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Hey ChatGPT, Are You A Google Killer? That's The Wrong Prompt People

Reports that the new AI natural-language chatbot is a threat to Google's search business fails to see that the two machines serve very different functions.

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Mind blowing power

Tristan Greene

Since OpenAI unveiled ChatGPT to the world last November, people have wasted little time finding imaginative uses for the eerily human-like chatbot. They have used it to generate code, create Dungeons & Dragons adventures and converse on a seemingly infinite array of topics.

Now some in Silicon Valley are speculating that the masses might come to adopt the ChatGPT-style bots as an alternative to traditional internet searches.

Microsoft, which made an early $1 billion investment in OpenAI, plans to release an implementation of its Bing search engine that incorporates ChatGPT before the end of March. According to a recent article in The New York Times, Google has declared “code red” over fears ChatGPT could pose a significant threat to its $149-billion-dollar-a-year search business.

Could ChatGPT really be on the verge of disrupting the global search engine industry?

It’s doubtful. ChatGPT is good at what it does — generating what appears to be knowledge in a conversational manner — but a search engine it is not. It responds to prompts like you might expect a really smart person to, even if it can’t directly answer your questions.

Superhuman librarian vs psychic of the past

It makes some sense that Google might see chat, were it to be widely adopted as a search tool, as a threat to its business model. It’s much easier to incorporate advertisements into listed search results than into chatbot responses. If fewer people are doing conventional search, that could potentially have a serious effect on Google’s bottom line. But the real question here is: Can ChatGPT even be used to do Google-like searches?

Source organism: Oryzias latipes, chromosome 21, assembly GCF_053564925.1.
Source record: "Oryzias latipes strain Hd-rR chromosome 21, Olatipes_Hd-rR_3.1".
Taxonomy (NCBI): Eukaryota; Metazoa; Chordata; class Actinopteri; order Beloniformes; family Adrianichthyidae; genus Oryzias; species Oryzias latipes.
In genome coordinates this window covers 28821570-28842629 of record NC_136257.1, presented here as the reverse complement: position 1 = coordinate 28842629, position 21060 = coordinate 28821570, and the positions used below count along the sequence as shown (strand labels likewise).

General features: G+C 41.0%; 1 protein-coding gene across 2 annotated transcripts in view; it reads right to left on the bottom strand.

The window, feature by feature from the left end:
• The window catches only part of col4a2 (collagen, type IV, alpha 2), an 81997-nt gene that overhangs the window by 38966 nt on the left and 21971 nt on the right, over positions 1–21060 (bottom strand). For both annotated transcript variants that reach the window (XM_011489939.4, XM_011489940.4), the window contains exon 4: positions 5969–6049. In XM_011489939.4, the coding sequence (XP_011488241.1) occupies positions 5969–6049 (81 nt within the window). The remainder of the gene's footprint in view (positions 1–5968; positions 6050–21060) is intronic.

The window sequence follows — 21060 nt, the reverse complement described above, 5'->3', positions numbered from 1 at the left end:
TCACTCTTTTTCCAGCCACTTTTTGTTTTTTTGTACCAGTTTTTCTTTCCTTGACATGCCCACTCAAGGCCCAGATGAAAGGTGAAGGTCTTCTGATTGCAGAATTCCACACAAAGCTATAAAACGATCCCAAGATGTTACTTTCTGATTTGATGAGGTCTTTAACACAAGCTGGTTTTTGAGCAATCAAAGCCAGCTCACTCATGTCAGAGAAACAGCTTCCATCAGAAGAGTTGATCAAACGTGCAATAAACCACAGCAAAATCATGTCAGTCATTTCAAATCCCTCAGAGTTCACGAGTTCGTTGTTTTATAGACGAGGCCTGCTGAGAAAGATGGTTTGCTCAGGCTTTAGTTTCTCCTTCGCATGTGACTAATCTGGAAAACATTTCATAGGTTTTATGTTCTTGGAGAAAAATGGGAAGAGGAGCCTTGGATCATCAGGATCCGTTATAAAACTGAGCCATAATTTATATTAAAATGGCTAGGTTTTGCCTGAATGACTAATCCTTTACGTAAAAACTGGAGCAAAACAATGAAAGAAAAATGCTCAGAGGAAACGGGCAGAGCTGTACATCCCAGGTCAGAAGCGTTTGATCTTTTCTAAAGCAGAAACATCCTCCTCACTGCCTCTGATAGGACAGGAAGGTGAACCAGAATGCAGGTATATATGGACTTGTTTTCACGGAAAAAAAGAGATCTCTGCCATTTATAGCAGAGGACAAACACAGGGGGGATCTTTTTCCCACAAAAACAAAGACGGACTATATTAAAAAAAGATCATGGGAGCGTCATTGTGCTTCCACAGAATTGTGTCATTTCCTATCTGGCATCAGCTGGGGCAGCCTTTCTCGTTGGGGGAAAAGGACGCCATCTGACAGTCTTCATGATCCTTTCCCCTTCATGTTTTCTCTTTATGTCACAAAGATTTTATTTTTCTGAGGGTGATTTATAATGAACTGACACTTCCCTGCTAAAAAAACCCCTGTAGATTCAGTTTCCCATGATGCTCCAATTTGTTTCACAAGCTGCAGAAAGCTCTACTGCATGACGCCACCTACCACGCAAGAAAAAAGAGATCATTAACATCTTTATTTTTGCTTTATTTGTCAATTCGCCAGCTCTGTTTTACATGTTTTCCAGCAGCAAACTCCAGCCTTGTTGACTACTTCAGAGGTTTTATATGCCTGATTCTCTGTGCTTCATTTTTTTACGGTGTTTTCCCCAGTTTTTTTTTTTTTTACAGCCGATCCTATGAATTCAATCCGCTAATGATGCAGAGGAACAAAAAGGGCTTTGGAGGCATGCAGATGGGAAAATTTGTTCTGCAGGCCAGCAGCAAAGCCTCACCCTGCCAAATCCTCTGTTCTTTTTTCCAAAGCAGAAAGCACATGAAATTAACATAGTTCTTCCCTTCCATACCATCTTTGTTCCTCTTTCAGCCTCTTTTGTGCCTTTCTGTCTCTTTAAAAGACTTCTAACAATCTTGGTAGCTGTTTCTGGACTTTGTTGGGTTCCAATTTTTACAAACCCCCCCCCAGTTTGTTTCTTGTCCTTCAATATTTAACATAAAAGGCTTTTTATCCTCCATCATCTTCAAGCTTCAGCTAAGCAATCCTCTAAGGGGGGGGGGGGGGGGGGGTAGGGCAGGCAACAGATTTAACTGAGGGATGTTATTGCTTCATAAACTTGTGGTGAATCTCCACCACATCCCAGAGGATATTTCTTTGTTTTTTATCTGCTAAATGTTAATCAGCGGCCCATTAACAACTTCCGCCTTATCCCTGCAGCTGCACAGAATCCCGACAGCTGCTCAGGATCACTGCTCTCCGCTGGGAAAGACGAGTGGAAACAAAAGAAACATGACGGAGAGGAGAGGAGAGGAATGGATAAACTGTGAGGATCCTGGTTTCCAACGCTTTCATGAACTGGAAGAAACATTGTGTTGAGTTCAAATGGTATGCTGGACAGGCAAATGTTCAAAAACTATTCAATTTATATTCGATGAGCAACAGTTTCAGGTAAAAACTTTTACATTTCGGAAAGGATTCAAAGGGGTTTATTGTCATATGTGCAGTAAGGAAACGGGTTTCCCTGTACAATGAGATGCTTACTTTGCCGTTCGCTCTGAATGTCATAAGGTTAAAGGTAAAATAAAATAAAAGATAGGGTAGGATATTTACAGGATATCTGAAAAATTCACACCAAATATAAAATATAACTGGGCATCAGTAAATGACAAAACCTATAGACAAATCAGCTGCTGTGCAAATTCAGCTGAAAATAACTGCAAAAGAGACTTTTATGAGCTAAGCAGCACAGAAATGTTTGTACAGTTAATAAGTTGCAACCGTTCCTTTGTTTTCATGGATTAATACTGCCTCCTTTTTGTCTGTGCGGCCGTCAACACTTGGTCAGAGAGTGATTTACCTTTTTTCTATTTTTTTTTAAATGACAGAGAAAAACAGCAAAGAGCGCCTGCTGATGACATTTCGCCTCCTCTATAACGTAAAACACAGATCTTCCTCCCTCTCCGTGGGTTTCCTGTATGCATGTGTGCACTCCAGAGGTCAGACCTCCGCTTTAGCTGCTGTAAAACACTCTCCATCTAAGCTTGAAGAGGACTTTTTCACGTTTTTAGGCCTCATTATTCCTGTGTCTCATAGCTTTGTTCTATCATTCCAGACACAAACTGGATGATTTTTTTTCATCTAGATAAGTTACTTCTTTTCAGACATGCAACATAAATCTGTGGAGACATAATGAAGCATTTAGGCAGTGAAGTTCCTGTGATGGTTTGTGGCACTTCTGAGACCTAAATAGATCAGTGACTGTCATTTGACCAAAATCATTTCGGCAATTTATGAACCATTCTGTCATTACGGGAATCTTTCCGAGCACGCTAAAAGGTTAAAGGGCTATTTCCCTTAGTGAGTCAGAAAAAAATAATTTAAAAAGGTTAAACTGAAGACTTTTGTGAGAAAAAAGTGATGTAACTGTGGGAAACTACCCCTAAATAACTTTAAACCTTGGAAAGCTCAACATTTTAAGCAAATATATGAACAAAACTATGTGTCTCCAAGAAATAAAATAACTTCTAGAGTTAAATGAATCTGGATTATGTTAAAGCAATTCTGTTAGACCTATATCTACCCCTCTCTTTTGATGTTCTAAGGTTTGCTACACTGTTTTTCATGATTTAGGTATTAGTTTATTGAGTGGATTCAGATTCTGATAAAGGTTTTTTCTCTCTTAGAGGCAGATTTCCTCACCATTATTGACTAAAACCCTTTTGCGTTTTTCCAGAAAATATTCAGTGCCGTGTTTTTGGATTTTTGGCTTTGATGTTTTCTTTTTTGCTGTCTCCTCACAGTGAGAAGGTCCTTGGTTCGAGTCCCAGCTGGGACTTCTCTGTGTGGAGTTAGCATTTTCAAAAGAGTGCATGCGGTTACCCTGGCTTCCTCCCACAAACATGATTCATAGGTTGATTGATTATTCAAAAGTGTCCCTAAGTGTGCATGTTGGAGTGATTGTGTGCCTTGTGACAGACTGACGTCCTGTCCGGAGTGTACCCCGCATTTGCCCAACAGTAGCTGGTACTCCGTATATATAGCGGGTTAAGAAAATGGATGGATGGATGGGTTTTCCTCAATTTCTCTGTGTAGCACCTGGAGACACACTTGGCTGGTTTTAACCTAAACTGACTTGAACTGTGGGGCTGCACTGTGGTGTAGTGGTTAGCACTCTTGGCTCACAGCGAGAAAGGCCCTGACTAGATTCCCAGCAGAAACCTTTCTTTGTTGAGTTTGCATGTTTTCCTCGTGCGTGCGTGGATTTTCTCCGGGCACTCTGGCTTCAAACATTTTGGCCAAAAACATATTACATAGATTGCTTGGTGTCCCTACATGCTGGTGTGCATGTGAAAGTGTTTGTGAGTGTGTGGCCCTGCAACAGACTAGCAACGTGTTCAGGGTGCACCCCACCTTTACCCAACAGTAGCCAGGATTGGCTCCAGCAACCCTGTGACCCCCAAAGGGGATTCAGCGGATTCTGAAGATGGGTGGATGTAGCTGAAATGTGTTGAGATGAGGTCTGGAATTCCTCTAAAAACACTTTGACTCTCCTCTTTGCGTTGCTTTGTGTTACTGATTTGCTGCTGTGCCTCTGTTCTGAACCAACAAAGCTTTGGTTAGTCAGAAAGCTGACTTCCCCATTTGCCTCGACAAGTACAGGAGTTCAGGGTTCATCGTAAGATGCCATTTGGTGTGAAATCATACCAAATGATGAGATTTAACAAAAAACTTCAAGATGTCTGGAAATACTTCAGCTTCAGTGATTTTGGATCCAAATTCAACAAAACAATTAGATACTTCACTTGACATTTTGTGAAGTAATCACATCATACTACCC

To understand the answer, let’s compare the two technologies.

Google and similar search engines are essentially superhuman librarians. They can find any internet site you want and recommend other potentially related sites, typically in just a fraction of a second. Then it’s up to you to decide whether or not those sites are good sources for what you’re trying to accomplish.

ChatGPT is less like a librarian than like a psychic.

ChatGPT, on the other hand, is less like a librarian than like a psychic who claims to commune with the dead. Its most glaring flaw as an internet search tool is that it can’t connect to the internet — at least, not to the internet post-2021.

That renders ChatGPT useless for answering most search queries. The most searched terms on Google are consistently those related to breaking news and to local or personal information such as places to eat, banking info, and stock market websites — queries that require accurate, up-to-date information.

Screenshot from ChatGPT/OpenAI

Screenshot from ChatGPT/OpenAI


Even if chatbots could trawl the internet in real time — a feat that technology experts have not yet figured out how to achieve — they would likely prove to be poor go-betweens for internet searches.

That’s because models such as ChatGPT are trained to “hallucinate” text. They don’t search their databases for relevant passages and regurgitate or reword them. Rather, they use a process much like the autocomplete function on your phone to build responses one word at a time.

These models don’t understand what they’re outputting any more than an ink pen does. If you ask ChatGPT the same query during five different sessions, you may get five different answers, possibly contradicting one another. Adding the ability for the chatbot to access the internet in real time won’t make these “hallucinations” any more accurate or reliable.

Add to that list of shortcomings the fact that chatbot language generation is incredibly slow, compared to search engines. For example, when I Google searched “explain string theory,” the query returned 55.7 million results curated by relevance in less than a second. The same prompt, when I gave it to ChatGPT, took anywhere from about 15 to 90 seconds to resolve depending on how verbose the model chose to be at a given moment.